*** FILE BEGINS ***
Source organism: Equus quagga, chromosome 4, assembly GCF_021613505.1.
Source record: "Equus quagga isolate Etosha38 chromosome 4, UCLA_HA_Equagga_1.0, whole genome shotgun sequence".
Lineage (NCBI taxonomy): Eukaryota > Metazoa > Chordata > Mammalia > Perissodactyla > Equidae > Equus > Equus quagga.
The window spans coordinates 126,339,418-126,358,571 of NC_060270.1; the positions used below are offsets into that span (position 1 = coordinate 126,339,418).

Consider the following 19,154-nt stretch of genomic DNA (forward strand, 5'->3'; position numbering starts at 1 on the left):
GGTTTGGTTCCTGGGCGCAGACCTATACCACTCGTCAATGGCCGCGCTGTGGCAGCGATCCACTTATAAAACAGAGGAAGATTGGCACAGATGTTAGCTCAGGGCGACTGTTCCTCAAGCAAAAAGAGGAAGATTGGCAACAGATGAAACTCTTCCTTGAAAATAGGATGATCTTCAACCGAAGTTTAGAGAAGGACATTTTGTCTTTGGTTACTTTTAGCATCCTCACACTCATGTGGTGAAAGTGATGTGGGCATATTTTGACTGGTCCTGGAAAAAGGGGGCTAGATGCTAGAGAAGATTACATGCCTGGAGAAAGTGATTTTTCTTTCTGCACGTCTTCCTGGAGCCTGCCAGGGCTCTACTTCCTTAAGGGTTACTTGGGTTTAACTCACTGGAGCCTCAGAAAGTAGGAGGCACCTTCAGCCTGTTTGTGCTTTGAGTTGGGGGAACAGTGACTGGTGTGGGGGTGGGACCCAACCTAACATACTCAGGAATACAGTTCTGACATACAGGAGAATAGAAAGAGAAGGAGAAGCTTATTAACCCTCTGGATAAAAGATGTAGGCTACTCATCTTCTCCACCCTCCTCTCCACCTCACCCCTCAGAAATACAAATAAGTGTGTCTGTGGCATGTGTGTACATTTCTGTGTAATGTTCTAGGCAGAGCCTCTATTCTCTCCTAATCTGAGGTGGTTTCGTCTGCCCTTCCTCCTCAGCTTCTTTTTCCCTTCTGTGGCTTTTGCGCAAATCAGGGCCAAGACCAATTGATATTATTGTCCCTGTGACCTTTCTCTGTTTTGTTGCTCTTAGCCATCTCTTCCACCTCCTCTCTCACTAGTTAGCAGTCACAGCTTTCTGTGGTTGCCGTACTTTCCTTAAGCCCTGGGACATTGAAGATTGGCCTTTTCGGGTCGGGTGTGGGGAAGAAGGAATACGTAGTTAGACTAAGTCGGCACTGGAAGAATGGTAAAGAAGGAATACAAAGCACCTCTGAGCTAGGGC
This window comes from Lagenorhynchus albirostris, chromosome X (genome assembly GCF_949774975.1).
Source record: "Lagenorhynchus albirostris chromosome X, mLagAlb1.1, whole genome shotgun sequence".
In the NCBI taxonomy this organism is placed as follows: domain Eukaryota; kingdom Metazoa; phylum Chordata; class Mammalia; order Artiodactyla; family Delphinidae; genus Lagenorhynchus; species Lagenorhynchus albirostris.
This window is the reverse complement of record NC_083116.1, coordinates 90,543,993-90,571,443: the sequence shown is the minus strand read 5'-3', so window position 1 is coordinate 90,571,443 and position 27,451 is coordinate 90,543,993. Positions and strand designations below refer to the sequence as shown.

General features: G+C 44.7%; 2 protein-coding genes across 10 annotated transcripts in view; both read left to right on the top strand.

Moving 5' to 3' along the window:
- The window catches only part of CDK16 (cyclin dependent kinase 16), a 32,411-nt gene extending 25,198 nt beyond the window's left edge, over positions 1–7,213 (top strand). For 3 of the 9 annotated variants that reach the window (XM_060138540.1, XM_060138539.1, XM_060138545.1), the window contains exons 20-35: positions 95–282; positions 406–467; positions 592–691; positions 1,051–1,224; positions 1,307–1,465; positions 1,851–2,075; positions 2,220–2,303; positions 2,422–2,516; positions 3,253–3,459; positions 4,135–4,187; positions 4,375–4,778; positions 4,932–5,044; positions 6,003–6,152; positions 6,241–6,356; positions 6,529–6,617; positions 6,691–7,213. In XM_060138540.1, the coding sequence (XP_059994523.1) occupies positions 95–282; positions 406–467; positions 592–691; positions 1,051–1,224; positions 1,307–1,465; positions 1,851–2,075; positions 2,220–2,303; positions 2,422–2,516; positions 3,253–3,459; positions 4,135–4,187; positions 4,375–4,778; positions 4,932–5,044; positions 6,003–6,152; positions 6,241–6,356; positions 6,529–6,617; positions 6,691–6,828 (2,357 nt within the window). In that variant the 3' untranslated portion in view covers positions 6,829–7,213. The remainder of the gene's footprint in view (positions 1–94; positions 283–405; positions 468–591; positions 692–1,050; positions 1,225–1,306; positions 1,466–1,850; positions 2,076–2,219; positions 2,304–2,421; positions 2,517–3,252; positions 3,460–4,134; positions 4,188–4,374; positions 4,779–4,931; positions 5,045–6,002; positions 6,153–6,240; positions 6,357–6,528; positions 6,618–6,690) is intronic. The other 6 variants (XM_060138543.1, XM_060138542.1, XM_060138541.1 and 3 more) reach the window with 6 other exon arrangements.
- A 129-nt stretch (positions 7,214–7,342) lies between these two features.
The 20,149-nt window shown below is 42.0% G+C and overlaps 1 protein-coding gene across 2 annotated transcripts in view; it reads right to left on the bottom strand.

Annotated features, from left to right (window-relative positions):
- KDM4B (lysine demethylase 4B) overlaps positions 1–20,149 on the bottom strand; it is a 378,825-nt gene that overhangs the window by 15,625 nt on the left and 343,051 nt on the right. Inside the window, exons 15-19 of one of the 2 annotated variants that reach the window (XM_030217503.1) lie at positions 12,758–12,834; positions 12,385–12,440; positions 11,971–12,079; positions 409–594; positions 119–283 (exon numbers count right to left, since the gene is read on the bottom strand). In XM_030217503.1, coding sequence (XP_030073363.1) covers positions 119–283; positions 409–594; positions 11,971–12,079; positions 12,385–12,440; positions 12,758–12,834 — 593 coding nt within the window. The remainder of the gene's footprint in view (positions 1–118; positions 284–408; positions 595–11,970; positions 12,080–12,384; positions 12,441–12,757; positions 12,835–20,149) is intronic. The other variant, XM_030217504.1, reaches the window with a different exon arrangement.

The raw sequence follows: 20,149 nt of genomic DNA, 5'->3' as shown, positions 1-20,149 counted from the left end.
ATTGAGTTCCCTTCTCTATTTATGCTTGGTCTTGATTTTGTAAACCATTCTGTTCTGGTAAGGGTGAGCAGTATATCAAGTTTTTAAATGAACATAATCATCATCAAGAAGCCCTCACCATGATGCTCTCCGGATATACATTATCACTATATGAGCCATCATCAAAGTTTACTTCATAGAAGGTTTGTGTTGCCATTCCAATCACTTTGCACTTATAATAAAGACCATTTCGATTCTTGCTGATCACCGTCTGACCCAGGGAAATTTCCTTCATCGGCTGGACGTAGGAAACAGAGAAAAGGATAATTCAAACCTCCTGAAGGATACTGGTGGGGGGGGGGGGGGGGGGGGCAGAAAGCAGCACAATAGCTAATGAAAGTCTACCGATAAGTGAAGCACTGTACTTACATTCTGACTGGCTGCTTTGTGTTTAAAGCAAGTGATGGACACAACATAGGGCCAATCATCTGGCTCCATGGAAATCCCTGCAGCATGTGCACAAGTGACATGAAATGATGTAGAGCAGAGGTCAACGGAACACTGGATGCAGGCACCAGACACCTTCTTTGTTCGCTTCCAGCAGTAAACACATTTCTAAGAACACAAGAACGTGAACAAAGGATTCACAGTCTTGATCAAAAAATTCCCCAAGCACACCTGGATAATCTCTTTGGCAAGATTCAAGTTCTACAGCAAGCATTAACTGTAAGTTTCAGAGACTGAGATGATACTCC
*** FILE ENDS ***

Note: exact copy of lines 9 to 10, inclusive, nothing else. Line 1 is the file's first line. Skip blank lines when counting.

In the NCBI taxonomy this organism is placed as follows: domain Eukaryota; kingdom Metazoa; phylum Chordata; class Mammalia; order Artiodactyla; family Delphinidae; genus Lagenorhynchus; species Lagenorhynchus albirostris.
This window is the reverse complement of record NC_083116.1, coordinates 90,543,993-90,571,443: the sequence shown is the minus strand read 5'-3', so window position 1 is coordinate 90,571,443 and position 27,451 is coordinate 90,543,993. Positions and strand designations below refer to the sequence as shown.